O'Keefe in the News

Reaching New Highs

Reaching New Highs

July 3, 2018

As published in Forefront

By Matthew Rizzo, Director & Anson Smuts, Senior Associate

As craft breweries strive to create novel beers in order to capture extra attention in this otherwise ultra-competitive industry, certain beer companies, such as Deschutes, are finding ways to take their breweries to new “highs.” By new highs, of course, we are talking about marijuana-infused beers.

A big reason for this is the beer industry has seen a 13.8% drop in monthly beer sales in all U.S. counties that legalized recreational marijuana use according to a multi-university study in collaboration with the University of Chicago Booth School of Business. The same issue with monthly wine sales seeing as much as a 16.2% drop in the same counties. While there were efforts in the study to account for other potential variables impacting the decrease in monthly alcohol sales other than marijuana, all of those variables, such as unemployment and population, were not fully represented as their impacts were not fully provable. However, the contrast between the decreases in alcohol consumption in counties that have legalized marijuana versus the counties that have not makes for some compelling thoughts on the potential effects in regards to the alcohol industry.

Some consumers may switch over to marijuana when it is legalized recreationally which may cause them to drink less, says Michael LaLonde, CEO of Deschutes Brewery. Mr. LaLonde also suggests that “It’s so potent today. Someone might go and have a beer and do some edibles, and the combination of those two things means they don’t consume as much alcohol.” For those of you who do not know what “edibles” are, they are marijuana infused foods, most popular in the form of baked goods and candies. The potency effect on people is not well understood for smoking marijuana let alone for marijuana oil, which is used for edibles. This creates a bit of a quandary when it comes to marijuana infused beer as there is currently no strong regulations in place for the measurement of marijuana related chemicals unlike alcohol which is measured by volume or “ABV.”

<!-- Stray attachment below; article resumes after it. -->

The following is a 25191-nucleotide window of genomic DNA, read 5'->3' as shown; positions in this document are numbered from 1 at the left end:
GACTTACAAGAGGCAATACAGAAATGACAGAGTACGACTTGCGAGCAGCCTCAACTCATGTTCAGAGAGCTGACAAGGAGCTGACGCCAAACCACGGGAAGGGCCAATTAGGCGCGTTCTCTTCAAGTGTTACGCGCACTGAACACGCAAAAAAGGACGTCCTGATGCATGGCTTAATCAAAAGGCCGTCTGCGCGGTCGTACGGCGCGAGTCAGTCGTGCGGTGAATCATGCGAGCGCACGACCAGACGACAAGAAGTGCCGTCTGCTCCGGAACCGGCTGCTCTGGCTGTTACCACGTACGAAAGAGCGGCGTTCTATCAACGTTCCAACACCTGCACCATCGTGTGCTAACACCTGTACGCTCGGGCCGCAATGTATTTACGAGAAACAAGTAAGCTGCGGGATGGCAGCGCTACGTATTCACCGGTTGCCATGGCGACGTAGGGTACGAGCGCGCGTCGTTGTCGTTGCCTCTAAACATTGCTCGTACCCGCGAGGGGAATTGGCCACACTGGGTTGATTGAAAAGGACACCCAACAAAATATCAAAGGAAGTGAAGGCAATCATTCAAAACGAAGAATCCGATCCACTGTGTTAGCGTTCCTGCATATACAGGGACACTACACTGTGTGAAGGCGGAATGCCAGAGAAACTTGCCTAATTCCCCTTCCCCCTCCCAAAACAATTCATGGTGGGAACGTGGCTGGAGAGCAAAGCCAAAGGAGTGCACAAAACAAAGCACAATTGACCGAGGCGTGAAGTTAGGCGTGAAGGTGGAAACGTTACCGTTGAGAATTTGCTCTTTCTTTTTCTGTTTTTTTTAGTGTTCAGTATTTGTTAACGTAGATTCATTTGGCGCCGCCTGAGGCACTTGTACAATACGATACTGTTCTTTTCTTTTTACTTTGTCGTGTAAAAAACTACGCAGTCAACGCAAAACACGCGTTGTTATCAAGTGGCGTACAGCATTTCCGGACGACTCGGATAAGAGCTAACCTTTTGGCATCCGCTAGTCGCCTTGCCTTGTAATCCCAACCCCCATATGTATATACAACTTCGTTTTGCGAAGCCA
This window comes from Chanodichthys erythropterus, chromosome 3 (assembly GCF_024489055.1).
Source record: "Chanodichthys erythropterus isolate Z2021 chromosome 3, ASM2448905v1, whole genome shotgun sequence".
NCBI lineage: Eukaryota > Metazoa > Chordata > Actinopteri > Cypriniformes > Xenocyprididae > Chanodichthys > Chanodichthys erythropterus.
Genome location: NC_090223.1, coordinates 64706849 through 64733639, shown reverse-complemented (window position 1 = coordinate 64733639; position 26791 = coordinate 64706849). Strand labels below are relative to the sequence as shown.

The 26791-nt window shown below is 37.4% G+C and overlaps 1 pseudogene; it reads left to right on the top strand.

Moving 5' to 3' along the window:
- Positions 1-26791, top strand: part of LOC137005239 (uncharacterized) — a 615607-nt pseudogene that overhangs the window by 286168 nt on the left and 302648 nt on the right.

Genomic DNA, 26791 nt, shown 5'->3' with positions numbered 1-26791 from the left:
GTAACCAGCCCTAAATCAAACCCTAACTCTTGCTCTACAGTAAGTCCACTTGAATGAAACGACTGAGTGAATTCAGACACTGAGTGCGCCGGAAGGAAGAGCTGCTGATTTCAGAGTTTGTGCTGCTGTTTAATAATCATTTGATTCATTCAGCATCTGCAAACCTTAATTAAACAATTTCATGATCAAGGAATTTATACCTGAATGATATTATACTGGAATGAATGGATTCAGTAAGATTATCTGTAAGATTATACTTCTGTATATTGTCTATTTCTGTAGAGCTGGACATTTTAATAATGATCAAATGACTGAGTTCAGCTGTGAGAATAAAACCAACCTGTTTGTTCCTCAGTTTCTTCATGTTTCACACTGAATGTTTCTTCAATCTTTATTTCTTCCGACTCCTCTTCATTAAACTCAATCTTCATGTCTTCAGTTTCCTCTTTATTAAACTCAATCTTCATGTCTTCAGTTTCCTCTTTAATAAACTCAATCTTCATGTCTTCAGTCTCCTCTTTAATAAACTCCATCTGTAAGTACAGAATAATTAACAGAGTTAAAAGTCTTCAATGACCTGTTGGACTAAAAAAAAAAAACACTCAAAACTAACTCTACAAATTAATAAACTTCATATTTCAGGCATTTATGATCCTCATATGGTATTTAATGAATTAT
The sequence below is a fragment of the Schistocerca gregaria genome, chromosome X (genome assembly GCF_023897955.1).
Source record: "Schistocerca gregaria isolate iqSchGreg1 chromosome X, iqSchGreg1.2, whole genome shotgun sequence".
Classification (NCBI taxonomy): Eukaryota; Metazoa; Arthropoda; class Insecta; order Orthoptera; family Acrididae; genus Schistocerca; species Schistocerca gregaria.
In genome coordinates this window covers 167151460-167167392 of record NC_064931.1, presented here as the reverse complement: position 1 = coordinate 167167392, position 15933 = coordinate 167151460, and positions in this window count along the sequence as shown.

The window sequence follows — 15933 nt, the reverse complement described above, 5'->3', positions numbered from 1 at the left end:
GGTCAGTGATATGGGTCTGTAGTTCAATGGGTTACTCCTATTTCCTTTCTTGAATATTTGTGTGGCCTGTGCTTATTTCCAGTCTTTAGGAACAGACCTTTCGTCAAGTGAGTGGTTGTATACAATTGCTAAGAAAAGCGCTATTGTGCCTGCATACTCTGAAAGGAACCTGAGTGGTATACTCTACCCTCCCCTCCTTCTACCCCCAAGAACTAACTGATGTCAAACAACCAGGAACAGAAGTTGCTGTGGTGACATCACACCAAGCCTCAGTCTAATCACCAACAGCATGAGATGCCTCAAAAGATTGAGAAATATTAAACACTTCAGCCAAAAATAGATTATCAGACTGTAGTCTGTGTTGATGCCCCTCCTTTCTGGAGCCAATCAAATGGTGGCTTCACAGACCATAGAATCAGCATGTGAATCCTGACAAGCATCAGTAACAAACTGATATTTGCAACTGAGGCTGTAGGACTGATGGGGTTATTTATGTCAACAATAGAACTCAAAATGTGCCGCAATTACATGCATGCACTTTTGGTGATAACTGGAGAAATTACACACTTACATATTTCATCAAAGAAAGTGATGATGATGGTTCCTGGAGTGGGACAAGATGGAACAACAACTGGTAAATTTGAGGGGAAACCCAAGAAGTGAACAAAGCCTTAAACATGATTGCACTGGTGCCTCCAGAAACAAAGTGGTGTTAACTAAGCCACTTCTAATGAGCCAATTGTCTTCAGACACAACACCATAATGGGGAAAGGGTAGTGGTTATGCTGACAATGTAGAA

The fact remains that state and federal law are at odds with each other on marijuana legalization, but one thing is clear, federal agents are able to shut down marijuana related operations when they see fit. Brewers are going to have to tread carefully when testing this new idea or they could face federal consequences even when following the popular Cole Memorandum.